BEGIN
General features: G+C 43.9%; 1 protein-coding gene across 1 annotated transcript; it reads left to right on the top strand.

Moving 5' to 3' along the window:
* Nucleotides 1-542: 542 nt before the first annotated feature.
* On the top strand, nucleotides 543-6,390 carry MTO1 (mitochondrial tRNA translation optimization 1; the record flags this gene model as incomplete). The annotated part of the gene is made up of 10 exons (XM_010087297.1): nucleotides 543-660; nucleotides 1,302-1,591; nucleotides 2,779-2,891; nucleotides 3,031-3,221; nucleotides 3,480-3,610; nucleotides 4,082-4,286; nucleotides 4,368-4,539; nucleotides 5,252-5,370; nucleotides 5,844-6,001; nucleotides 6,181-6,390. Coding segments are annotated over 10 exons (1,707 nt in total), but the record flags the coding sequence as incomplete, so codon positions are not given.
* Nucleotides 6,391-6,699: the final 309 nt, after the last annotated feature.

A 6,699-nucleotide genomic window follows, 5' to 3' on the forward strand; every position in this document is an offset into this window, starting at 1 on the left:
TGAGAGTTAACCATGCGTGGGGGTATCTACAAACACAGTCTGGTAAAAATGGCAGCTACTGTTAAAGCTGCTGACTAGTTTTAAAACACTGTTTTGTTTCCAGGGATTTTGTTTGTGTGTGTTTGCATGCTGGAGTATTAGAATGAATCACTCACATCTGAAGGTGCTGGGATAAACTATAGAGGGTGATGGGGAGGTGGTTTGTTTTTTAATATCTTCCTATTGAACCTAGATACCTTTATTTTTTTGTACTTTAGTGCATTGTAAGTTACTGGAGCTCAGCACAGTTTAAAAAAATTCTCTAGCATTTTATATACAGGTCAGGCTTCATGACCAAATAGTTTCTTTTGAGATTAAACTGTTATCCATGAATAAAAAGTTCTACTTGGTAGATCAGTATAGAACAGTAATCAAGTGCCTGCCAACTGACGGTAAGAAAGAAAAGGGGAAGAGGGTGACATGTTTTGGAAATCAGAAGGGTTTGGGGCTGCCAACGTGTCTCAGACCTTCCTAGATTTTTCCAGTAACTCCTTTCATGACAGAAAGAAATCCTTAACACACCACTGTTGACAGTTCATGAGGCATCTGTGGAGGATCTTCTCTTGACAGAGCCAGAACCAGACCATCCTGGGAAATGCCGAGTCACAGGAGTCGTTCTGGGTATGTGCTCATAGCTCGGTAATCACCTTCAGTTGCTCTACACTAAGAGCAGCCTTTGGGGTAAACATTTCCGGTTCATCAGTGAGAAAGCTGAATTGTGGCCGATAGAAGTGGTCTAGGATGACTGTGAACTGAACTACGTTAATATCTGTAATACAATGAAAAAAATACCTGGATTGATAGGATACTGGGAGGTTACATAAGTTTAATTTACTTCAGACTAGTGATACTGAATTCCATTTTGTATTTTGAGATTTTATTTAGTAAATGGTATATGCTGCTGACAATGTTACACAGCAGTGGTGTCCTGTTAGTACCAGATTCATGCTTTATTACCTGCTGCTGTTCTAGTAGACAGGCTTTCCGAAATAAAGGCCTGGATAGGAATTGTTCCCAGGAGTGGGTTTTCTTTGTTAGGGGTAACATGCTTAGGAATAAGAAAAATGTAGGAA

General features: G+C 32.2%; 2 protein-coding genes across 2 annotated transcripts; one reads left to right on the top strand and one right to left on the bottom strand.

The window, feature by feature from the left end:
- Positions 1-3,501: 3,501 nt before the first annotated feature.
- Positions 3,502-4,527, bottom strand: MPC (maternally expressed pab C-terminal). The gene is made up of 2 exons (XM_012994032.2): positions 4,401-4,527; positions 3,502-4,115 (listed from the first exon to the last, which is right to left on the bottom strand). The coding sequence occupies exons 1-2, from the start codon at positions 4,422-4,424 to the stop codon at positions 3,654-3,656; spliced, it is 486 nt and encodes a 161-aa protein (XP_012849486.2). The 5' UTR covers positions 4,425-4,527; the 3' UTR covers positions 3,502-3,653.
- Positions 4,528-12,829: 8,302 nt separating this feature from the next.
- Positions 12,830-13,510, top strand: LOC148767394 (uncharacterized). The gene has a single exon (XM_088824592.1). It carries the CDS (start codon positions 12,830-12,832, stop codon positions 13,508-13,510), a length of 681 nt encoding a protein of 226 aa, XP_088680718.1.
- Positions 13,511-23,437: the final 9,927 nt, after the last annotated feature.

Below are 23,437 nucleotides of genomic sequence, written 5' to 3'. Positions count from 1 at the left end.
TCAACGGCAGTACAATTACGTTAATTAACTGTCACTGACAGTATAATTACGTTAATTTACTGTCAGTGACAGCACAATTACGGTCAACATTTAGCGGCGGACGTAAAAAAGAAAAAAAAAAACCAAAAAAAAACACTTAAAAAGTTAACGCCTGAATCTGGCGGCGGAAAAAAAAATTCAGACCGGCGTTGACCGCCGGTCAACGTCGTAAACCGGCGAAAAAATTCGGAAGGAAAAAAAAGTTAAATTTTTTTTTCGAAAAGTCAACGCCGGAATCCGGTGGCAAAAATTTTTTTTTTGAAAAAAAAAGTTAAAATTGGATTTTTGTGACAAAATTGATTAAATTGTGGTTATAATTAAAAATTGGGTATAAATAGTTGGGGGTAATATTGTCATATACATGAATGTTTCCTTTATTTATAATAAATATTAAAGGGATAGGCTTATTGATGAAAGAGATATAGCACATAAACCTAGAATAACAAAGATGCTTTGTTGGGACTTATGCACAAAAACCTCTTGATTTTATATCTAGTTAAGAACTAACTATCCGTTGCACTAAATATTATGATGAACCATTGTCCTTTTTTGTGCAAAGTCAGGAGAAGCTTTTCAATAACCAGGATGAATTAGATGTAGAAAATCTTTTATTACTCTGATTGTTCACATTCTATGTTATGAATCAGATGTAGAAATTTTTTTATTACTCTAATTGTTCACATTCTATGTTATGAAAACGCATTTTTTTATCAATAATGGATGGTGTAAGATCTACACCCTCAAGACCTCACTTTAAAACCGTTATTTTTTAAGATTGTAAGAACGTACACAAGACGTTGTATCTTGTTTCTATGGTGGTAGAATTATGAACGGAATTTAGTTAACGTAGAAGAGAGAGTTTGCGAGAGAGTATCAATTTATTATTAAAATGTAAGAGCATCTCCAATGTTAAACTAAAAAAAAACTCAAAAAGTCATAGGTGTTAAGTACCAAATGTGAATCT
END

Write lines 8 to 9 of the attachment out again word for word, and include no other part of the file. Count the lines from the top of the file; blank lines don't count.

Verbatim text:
General features: G+C 32.2%; 2 protein-coding genes across 2 annotated transcripts; one reads left to right on the top strand and one right to left on the bottom strand.

The window, feature by feature from the left end: